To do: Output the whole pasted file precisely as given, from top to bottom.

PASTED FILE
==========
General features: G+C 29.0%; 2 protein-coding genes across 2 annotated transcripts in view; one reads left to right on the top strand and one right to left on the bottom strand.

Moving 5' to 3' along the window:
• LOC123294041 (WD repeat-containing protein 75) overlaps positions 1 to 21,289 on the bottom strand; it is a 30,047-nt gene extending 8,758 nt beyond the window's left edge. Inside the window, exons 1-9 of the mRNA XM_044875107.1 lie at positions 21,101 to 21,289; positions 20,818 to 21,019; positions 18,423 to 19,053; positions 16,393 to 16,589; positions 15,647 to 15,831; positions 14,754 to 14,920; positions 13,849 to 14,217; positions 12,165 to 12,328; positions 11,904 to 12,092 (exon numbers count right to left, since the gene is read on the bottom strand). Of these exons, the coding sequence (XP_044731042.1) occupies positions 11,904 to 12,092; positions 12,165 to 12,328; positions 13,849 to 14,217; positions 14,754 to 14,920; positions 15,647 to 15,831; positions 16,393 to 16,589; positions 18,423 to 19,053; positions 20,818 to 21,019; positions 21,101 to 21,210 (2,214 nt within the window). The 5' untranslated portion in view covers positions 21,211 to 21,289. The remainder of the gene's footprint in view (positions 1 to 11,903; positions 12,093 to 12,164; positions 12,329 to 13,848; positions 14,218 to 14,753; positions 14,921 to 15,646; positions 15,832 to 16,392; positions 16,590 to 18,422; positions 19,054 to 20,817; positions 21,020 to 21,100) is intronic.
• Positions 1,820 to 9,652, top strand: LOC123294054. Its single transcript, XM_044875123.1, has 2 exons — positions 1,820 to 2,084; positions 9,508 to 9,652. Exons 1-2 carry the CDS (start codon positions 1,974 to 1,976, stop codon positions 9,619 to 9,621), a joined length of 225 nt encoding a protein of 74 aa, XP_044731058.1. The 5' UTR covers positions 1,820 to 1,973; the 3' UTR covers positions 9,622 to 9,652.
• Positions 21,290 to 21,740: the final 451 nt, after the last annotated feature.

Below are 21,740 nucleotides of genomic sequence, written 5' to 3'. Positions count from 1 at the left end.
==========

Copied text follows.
General features: G+C 29.0%; 2 protein-coding genes across 2 annotated transcripts in view; one reads left to right on the top strand and one right to left on the bottom strand.

Moving 5' to 3' along the window:
• LOC123294041 (WD repeat-containing protein 75) overlaps positions 1 to 21,289 on the bottom strand; it is a 30,047-nt gene extending 8,758 nt beyond the window's left edge. Inside the window, exons 1-9 of the mRNA XM_044875107.1 lie at positions 21,101 to 21,289; positions 20,818 to 21,019; positions 18,423 to 19,053; positions 16,393 to 16,589; positions 15,647 to 15,831; positions 14,754 to 14,920; positions 13,849 to 14,217; positions 12,165 to 12,328; positions 11,904 to 12,092 (exon numbers count right to left, since the gene is read on the bottom strand). Of these exons, the coding sequence (XP_044731042.1) occupies positions 11,904 to 12,092; positions 12,165 to 12,328; positions 13,849 to 14,217; positions 14,754 to 14,920; positions 15,647 to 15,831; positions 16,393 to 16,589; positions 18,423 to 19,053; positions 20,818 to 21,019; positions 21,101 to 21,210 (2,214 nt within the window). The 5' untranslated portion in view covers positions 21,211 to 21,289. The remainder of the gene's footprint in view (positions 1 to 11,903; positions 12,093 to 12,164; positions 12,329 to 13,848; positions 14,218 to 14,753; positions 14,921 to 15,646; positions 15,832 to 16,392; positions 16,590 to 18,422; positions 19,054 to 20,817; positions 21,020 to 21,100) is intronic.
• Positions 1,820 to 9,652, top strand: LOC123294054. Its single transcript, XM_044875123.1, has 2 exons — positions 1,820 to 2,084; positions 9,508 to 9,652. Exons 1-2 carry the CDS (start codon positions 1,974 to 1,976, stop codon positions 9,619 to 9,621), a joined length of 225 nt encoding a protein of 74 aa, XP_044731058.1. The 5' UTR covers positions 1,820 to 1,973; the 3' UTR covers positions 9,622 to 9,652.
• Positions 21,290 to 21,740: the final 451 nt, after the last annotated feature.

Below are 21,740 nucleotides of genomic sequence, written 5' to 3'. Positions count from 1 at the left end.